How Comfortable Are You Buying A Used EV Knowing About Absurd Battery Replacement Costs?

How Comfortable Are You Buying A Used EV Knowing About Absurd Battery Replacement Costs?

It’s very clear that the electric vehicle transition is coming our way quickly. How people view that revolution can be dramatically different though as some see it as an ecological savior while others aren’t nearly as excited.

While there are lots of reasons for the spectrum of feelings, it’s rare that we dig down deep into the reality of owning a used electric vehicle. So we wonder how comfortable people are with owning a second-hand EV now that we’re starting to get a feel for just how expensive replacement batteries are.

Not long ago you could swap batteries out on your phone in seconds. I remember how great it was to charge one on a stand-alone wall charger and just swap it out when my phone was nearly dead. No cords, no being tethered to a wall or an external battery, swap it and go. That sort of tech has been promised for cars but it’s never come about.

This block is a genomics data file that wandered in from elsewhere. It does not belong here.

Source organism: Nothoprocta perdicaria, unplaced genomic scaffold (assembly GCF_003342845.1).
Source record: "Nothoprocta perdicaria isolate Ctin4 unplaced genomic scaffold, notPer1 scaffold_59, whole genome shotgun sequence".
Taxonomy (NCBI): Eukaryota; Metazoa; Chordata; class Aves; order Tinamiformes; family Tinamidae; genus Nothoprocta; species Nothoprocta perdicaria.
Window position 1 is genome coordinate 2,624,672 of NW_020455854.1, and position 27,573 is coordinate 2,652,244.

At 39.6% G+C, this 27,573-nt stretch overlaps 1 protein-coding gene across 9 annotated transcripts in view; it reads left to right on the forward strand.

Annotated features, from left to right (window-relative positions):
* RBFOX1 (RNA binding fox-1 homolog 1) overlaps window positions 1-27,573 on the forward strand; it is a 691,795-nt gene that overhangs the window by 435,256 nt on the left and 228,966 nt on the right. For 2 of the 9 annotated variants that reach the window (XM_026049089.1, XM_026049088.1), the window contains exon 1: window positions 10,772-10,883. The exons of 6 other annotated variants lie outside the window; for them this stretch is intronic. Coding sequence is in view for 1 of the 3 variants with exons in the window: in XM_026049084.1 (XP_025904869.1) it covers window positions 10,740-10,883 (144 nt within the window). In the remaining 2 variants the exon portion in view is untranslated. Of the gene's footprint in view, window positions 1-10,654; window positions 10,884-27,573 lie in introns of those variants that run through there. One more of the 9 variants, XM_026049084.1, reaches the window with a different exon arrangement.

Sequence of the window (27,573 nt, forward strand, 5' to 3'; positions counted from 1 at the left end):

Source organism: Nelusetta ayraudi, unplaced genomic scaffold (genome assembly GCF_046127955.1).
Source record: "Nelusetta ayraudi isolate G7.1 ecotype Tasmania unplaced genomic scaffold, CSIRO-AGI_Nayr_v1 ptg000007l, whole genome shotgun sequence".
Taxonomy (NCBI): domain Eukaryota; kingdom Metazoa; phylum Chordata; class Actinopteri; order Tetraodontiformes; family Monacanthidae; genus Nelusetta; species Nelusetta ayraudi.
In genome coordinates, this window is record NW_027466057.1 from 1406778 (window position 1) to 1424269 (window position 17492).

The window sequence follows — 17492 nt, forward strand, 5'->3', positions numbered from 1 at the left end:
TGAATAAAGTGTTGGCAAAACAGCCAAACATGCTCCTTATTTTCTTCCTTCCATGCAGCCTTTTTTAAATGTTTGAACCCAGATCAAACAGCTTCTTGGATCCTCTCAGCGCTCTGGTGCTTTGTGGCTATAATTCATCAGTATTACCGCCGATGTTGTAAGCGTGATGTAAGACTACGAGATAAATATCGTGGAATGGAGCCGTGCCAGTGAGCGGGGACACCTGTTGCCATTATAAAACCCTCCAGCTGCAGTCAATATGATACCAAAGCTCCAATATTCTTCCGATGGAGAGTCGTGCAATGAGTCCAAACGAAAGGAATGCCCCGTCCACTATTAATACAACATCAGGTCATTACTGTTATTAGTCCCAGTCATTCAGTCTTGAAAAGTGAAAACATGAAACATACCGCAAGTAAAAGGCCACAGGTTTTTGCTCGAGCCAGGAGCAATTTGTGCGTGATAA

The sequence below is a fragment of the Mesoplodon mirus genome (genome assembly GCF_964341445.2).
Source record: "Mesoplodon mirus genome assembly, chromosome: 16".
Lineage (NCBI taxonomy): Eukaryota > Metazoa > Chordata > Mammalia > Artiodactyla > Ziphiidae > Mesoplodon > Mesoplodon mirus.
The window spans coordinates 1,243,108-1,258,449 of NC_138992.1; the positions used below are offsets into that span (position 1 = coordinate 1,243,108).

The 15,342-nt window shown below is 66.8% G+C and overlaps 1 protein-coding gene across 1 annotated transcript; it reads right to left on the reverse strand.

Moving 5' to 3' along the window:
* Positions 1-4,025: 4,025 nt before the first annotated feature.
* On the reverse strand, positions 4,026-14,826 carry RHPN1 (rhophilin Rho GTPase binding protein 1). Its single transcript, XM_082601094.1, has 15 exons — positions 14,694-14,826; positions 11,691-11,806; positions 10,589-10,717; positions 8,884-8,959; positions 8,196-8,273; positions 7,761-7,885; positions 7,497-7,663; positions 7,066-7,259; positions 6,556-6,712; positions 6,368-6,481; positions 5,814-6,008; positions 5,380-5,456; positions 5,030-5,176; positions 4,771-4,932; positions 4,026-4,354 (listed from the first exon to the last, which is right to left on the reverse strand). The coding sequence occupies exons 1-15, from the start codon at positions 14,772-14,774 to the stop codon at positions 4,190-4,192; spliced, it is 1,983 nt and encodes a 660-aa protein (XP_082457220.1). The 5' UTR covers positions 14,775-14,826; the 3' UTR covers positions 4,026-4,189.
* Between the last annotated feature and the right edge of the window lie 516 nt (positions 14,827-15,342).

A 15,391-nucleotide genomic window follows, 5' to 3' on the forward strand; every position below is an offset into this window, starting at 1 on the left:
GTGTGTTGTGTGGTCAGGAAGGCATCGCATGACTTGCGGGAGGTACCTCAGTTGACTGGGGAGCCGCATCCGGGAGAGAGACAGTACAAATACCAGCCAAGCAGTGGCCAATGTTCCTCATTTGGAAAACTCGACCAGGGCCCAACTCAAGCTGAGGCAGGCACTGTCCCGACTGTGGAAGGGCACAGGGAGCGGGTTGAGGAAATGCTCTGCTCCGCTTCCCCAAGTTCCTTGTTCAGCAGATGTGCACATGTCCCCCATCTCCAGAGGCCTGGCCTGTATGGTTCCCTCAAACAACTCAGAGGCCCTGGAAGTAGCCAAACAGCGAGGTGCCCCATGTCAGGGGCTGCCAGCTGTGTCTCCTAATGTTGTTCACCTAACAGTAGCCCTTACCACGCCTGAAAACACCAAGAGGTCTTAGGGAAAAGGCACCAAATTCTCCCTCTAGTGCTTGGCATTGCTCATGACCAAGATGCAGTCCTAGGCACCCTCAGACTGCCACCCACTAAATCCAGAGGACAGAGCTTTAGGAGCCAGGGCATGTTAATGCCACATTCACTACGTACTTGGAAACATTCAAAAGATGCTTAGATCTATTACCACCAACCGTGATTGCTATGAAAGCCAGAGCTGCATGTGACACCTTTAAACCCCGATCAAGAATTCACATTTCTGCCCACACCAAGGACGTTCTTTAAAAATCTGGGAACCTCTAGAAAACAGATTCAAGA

Read Also: The GMC Hummer EV Battery Alone Weighs More Than A Mazda Miata

Electric vehicle batteries are deeply integrated in much the same way as many of our mobile devices today. I don’t know about you, but I don’t remember the last time I replaced a battery on one of my mobile devices. It just doesn’t make financial sense because the cost of the battery and the labor to install a new battery into an old phone isn’t far from just buying a new phone. Is that where cars are headed?

I actually liked the idea of picking up a Tesla Model S on the second-hand market until I realized how wildly expensive it could be to repair just about anything on it including the battery. Some brands are teaming up with recycling companies and try to figure out long-term solutions for old batteries but we just aren’t to that point yet where a large swath of electric vehicles are 10 or more years old and/or reach the point where they need a new battery.

We know that, for now, electric vehicle batteries can cost tens of thousands of dollars and that replacing them isn’t anything like swapping an engine or a transmission on an ICE-powered car. So would you buy a used electric vehicle right now? And if yes, how would warranty coverage affect your decision?

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